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« Reply #6 on: Feb 27, 2021, 04:24 AM »

 Johnson & Johnson vaccine highly effective against severe Covid

Agence France-Presse
February 27, 2021

The single-shot Johnson & Johnson vaccine is highly effective in preventing severe Covid-19, including newer variants, according to documents released by the US Food and Drug Administration on Wednesday.

The news came as the regulator was set to convene an independent panel Friday that will likely vote to authorize the vaccine, making it the third available in the country hit hardest by the coronavirus pandemic.

In large clinical trials, the J&J vaccine's efficacy against severe disease was 85.9 percent in the United States, 81.7 percent in South Africa, and 87.6 percent in Brazil.

Overall, among 39,321 participants across all regions, the efficacy against severe Covid-19 was 85.4 percent, but it fell to 66.1 percent when including moderate forms of the disease.

Crucially, analyses of different demographic groups revealed no marked differences across age, race, or people with underlying conditions.

The vaccine was generally well-tolerated, with no reports of severe allergic reactions (anaphylaxis), which have been seen in rare cases for the Pfizer and Moderna shots.

Mild to moderate reactions, like injection-site pain, headache, fatigue and muscle pains were more likely to occur in younger participants than older.

There were no reported deaths in the vaccine group, but five in the placebo group.

"The analysis supported a favorable safety profile with no specific safety concerns identified that would preclude issuance of an EUA (emergency use authorization)," the FDA wrote.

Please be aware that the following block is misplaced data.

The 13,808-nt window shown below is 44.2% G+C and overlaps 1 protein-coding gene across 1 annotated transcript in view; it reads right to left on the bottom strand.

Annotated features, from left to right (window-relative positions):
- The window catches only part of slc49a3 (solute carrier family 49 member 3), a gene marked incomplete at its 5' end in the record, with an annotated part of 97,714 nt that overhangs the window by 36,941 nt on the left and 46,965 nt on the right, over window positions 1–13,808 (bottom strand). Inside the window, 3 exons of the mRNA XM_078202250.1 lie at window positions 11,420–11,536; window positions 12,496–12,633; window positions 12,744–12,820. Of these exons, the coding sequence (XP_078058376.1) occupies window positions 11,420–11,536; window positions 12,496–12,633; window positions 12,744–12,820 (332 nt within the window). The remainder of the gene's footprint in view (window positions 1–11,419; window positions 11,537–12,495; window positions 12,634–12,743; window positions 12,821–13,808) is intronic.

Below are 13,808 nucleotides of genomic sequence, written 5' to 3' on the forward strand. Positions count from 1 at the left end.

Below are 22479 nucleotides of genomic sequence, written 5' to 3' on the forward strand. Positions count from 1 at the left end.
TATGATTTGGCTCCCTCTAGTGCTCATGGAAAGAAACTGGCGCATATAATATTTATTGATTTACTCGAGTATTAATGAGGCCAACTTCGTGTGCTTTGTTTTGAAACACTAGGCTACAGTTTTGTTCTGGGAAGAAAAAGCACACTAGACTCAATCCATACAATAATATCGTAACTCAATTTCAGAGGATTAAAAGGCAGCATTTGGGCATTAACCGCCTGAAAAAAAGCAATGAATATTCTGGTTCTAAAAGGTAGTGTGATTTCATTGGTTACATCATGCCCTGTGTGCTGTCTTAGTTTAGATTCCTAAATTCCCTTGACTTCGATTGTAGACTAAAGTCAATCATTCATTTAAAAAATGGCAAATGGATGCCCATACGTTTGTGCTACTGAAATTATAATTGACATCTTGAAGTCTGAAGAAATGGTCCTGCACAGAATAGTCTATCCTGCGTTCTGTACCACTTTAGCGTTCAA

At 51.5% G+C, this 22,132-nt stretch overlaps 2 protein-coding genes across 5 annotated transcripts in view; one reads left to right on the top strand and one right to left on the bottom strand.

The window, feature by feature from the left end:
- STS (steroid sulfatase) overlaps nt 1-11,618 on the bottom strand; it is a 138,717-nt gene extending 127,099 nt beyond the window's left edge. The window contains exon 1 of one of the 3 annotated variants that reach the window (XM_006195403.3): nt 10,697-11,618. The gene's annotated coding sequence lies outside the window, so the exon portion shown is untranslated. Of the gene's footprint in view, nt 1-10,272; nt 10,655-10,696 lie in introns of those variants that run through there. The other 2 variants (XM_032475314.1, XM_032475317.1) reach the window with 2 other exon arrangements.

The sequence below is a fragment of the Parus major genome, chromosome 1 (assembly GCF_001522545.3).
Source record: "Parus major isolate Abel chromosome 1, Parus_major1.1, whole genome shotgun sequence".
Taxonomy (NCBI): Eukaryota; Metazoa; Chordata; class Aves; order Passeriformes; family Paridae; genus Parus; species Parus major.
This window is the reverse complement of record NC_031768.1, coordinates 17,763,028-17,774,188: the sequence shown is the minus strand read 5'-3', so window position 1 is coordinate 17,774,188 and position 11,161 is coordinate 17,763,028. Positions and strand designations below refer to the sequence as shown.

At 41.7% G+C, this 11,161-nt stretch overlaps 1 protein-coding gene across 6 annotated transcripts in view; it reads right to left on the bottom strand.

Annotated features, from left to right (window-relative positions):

One dose, fridge storage

A third vaccine is seen as a vital means to ramp up the immunization rate in the United States, where more than 500,000 people have lost their lives to the coronavirus.

Some 65 million people in America have so far received at least one shot of either the Pfizer or Moderna vaccines -- but unlike those, the J&J vaccine requires just one dose, and is stored at fridge temperatures.

The trade-off is slightly less protection against mild or moderate forms of Covid-19.

"The vaccine was effective in preventing COVID-19 using a less restrictive definition of the disease and for more severe disease, including COVID-19 requiring medical intervention, considering all cases starting 14 days after vaccination," the FDA wrote in its briefing document.

"Although a lower efficacy overall was observed in South Africa, where there was a predominance of B.1.3.5 lineage during the time period of this study, vaccine efficacy against severe/critical COVID-19 was similarly high across the United States, South Africa, and Brazil," it added.

There was a hint, based on preliminary data, that the vaccine might be effective against asymptomatic infection.

But "this finding needs to be further investigated with additional data," wrote the company in a separate document made available by the FDA.

The J&J vaccine uses a common-cold causing adenovirus, which has been modified so that it can't replicate, to carry the DNA for a key protein of the coronavirus into human cells.

This makes those cells produce that protein, which in turn trains the human immune system should it encounter the real virus.

Other adenovirus vector vaccines against Covid-19 include those made by AstraZeneca-Oxford and Russia's Sputnik V.

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« Reply #7 on: Feb 27, 2021, 04:27 AM »

Myanmar police try to crush protests as envoy pleads with UN for action